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Editor,—Medications used to treat glaucoma can cause side effects such as irritation, redness, foreign body sensation, and pain in the eye.1 There are reports that latanoprost has almost no serious side effects.
We present two patients treated with latanoprost for primary open angle glaucoma who developed herpes keratitis.
CASE REPORTS Case 1
A 68 year old female patient presented to the cornea department of the eye clinic, University of Athens, in January 1997. She was being treated for primary open angle glaucoma with latanoprost drops once daily for the past 3 months. Visual acuity in the right eye was 20/40 and in the left 20/20. The intraocular pressure of the left eye was 16 mm Hg. Examination with a slit lamp demonstrated a dendritic ulcer in the right eye (Fig 1). Immunofluorescence studies of the cornea epithelium from the ulcer demonstrated the presence of herpes simplex virus. Latanoprost treatment was discontinued and the patient was placed on antiviral treatment. Two weeks later the keratitis had resolved. The patient was treated again with latanoprost drops once daily in the right eye. Three months later she developed the same problems in the right eye. Latanoprost treatment was discontinued again and antiviral treatment with aciclovir ointments was recommended. There has been no recurrence of the herpetic infection.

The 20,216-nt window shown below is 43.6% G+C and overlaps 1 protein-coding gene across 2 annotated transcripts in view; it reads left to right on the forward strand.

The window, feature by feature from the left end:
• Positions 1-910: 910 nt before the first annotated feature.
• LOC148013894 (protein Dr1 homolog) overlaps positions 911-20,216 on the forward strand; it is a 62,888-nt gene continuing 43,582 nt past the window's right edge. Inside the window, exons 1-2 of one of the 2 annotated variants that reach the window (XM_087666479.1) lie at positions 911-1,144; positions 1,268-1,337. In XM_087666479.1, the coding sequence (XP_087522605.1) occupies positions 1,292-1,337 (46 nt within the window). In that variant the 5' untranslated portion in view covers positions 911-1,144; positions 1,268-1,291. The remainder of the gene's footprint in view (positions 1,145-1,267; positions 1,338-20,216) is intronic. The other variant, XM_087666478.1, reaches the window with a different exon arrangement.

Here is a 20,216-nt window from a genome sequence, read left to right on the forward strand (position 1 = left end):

A 65 year old female presented to the cornea department of the eye clinic, University of Athens, in March 1997. Examination detected epithelial lesions in the centre of the cornea in the right eye (Fig 2) and at 11 clock hours in the periphery of the left eye.2The patient had had treatment with latanoprost once daily for primary open angle glaucoma during the past 2 months. There was no history of herpes keratitis. Latanoprost treatment was discontinued. The samples of the corneal epithelium from the ulcerated area of both eyes demonstrated the presence of herpes simplex virus, using immunofluorescence. After antiviral treatment, trabeculectomy was carried out in the right eye, when latanoprost treatment was continued in the left eye. After a small period of time, in the right eye—without latanoprost treatment—there was no herpetic infection, while in the left eye—with latanoprost treatment—herpetic infection presented again.
Both patients presented with herpes keratitis during latanoprost treatment. After discontinuing the latanoprost treatment, there was no recurrence of the keratitis.
Latanoprost is a prostaglandin analogue.34 It is an esterified predrug inactivate until its enzymatic hydrolysis in the cornea, where it becomes a biologically active acid.5Owing to the biochemical disturbance in the cornea, and the keratopathy confirmed with staining, we can suppose that the presence of latanoprost predisposes the appearance of herpes keratitis.
More cases must be studied before we can reach more specific conclusions.